On the SAT Writing and Language test, you will be asked to fix parts of a passage where a writer has not used a standard convention. There are three main elements of Standard English Convention that the SAT is primarily concerned with: Sentence Structure, Conventions of Usage, and Conventions of Punctuation.
[What’s a convention?]
On these questions, the task is to recognize and correct problems in how sentences are formed.
Sentence boundaries: Recognize and correct grammatically incomplete sentences.
Example: Unable to keep her eyes open. Sarah fell asleep in the passenger seat.
Subordination and coordination: Recognize and correct problems in how major parts of sentences are related.
Example: Although he loves ice cream, Bert tried every flavor at the new dessert shop downtown.
Parallel structure: treat grammatically similar structures in the same way.
Example: In her spare time, Renata spoke to the iguanas, ran with the wild boars, and was climbing coconut trees.
Modifier placement: Recognize and correct problems with modifier placement, including dangling and misplaced modifiers.
Example: Speechless, it was hard for Margo to believe that her friends had forgotten their beach towels on their beach trip.
Inappropriate shifts in verb tense, mood, and voice: inappropriate shifts from past to present tense, indicative to conditional mood, or active to passive voice
Example: Until yesterday, Ana has never been to the zoo.
Inappropriate shifts in pronoun person and number: recognize and correct an inappropriate shift from a second person to a third person pronoun (such as from “you” to “one”) or from a singular to a plural pronoun
Example: I bought a crate of oranges and delivered them to my grandmother’s house.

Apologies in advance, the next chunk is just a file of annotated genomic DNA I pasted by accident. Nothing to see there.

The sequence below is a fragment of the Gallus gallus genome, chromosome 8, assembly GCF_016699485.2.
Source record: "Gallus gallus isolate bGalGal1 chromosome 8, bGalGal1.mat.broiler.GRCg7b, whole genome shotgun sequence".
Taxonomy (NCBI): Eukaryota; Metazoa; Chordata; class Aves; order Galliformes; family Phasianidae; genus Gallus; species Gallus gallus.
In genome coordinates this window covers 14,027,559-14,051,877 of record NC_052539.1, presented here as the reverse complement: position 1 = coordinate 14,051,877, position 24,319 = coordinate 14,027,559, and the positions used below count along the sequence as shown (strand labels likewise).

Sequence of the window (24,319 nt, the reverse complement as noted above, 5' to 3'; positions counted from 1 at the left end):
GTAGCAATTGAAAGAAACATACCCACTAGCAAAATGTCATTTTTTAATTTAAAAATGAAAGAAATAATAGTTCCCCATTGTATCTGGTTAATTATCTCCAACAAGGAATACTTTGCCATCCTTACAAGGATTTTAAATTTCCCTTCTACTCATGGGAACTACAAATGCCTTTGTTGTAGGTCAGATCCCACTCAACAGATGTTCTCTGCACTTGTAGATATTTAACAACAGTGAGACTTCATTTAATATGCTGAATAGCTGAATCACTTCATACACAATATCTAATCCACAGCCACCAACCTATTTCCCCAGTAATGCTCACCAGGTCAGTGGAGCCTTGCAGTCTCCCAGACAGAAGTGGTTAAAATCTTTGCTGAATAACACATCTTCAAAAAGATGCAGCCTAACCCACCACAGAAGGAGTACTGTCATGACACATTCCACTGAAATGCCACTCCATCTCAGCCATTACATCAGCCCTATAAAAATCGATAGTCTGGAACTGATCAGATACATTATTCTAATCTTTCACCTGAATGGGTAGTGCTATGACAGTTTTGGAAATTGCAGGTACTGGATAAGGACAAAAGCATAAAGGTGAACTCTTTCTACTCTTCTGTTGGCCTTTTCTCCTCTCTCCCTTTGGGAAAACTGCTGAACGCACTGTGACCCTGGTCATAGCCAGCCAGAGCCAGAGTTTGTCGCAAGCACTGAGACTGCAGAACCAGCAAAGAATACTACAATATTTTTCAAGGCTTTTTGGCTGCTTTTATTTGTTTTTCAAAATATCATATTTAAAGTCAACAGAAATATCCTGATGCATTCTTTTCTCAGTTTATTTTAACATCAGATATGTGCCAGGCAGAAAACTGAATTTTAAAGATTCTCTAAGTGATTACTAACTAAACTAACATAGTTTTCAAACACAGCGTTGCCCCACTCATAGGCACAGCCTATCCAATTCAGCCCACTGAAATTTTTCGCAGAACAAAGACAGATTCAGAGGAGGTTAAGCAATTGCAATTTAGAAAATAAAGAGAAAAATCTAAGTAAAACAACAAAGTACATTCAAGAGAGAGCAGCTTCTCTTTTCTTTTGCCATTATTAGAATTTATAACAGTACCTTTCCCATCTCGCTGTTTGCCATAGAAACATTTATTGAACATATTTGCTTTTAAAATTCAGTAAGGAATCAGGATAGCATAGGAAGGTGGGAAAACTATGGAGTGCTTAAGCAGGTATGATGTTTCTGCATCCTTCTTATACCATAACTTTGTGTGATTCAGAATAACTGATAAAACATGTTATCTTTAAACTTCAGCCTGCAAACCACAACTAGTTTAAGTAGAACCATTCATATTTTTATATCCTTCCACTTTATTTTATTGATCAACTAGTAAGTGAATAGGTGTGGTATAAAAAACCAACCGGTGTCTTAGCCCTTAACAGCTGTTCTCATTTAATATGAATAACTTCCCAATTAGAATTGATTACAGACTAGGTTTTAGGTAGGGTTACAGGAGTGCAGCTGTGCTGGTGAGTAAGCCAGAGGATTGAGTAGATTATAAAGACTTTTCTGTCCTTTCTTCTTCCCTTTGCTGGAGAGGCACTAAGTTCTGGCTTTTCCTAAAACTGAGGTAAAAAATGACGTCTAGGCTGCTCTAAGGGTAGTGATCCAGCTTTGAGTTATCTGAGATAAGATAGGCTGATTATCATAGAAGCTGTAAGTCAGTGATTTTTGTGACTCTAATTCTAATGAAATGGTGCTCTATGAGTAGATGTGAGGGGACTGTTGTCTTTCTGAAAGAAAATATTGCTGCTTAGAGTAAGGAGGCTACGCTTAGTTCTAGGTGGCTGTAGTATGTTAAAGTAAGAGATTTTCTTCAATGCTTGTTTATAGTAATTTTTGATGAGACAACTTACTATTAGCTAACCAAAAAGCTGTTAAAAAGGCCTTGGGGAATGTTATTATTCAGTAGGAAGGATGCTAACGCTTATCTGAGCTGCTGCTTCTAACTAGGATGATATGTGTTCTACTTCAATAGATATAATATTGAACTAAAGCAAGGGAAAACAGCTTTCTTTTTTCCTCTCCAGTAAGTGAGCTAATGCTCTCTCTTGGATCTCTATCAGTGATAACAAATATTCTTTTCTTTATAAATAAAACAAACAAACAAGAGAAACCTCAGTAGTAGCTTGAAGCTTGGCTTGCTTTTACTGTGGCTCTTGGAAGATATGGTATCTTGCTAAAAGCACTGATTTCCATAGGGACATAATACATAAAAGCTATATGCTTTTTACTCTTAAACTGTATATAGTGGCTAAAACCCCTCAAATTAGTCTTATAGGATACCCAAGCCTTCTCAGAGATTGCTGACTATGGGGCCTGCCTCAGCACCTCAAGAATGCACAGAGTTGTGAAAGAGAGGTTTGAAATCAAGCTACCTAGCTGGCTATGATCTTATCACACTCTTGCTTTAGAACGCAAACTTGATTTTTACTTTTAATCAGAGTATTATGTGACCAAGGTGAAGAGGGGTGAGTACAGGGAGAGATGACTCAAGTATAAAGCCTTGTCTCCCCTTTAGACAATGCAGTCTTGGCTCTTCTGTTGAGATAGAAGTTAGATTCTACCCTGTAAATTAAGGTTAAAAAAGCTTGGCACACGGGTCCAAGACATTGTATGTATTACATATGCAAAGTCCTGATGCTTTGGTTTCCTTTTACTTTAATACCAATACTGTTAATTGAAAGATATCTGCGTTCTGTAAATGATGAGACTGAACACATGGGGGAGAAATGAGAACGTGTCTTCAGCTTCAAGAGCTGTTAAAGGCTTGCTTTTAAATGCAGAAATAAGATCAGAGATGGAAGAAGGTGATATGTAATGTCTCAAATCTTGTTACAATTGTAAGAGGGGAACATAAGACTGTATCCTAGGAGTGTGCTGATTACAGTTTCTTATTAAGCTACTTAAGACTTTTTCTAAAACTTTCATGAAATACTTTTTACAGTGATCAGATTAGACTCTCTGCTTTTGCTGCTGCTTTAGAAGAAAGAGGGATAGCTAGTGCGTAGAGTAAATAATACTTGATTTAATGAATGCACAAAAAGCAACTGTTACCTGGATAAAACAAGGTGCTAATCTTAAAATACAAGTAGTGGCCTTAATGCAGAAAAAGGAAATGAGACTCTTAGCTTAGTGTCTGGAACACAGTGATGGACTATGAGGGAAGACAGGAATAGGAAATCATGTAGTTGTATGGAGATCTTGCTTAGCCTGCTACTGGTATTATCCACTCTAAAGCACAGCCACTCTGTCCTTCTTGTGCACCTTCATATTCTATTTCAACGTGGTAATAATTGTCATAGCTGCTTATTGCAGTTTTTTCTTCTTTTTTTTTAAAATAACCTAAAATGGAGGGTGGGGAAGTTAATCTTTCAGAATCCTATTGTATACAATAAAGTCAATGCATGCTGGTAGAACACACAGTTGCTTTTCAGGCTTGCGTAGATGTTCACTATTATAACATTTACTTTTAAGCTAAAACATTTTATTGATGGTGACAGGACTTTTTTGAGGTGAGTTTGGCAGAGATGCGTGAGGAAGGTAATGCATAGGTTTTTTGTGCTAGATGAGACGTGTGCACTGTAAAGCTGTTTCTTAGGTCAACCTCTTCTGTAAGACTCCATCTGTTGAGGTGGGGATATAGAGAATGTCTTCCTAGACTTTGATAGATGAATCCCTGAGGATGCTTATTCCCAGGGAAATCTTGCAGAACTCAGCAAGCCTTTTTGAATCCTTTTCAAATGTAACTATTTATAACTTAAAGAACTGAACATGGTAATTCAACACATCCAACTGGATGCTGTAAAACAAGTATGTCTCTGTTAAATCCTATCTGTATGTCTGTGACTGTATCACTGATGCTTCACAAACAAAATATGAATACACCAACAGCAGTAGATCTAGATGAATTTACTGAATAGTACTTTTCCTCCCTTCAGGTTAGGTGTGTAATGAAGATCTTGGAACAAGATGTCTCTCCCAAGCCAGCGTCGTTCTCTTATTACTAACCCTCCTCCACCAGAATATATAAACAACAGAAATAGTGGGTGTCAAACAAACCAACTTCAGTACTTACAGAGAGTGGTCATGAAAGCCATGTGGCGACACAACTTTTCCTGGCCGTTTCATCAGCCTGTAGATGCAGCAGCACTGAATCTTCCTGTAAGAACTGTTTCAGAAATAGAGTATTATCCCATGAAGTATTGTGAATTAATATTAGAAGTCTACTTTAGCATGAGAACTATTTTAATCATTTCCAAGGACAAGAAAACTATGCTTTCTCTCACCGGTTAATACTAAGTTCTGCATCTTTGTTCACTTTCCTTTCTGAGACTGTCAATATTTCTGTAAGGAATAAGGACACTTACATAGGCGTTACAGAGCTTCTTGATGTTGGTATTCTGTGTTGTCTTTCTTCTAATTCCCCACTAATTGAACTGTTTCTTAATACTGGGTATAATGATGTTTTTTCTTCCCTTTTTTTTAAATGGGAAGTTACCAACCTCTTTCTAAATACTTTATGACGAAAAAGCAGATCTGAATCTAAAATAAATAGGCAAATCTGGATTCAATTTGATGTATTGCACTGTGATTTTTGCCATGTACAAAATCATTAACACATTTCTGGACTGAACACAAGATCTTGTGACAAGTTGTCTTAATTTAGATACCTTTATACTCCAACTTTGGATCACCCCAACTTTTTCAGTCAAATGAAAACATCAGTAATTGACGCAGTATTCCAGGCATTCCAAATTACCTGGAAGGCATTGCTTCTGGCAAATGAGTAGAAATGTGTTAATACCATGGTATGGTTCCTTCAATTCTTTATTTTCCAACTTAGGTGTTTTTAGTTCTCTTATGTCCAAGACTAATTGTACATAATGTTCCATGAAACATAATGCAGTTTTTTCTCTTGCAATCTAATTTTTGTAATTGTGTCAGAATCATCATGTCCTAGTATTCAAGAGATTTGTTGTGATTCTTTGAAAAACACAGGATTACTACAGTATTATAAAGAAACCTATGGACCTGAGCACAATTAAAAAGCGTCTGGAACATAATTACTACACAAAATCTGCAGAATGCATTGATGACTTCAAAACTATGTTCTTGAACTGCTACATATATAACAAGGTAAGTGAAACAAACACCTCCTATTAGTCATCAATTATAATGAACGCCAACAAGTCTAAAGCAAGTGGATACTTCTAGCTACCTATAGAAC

Conventions of Usage
“Usage” is a term used to describe a range of language practices that are widely accepted and understood by people speaking and writing the same language within a particular culture or community. Particular “rules” for speaking and writing solidify over time (often over many generations) and become the standard by which formal speech and writing are judged. The SAT focuses on a small subset of rules about which there is little to no disagreement in academic circles.
Pronoun clarity: Recognize and correct ambiguous or vague pronouns (pronouns with more than one possible antecedent or no clear antecedent at all)
Example: Molly and Saira had tea and sandwiches at her house yesterday afternoon.
Possessive determiners: Distinguish between and among possessive determiners (“its,” “your,” “their”), contractions (“it’s,” “you’re,” “they’re”), and adverbs (“there”)
Example: Al’s Cake Shop is known for it’s old-fashioned glazed donuts.
Agreement: Ensure grammatical agreement between subject and verb, between pronoun and antecedent, and between nouns
Example: Rita and her friend Jorge has decided to join the swim team.
Frequently confused words: Distinguish between and among words that are commonly mistaken for one another (e.g., “affect”and “effect”)
Example 1: Maria was in shock as she climbed the stage to except her award for Best Actress.
Example 2: The movie Colonel Justice had a profound affect on me.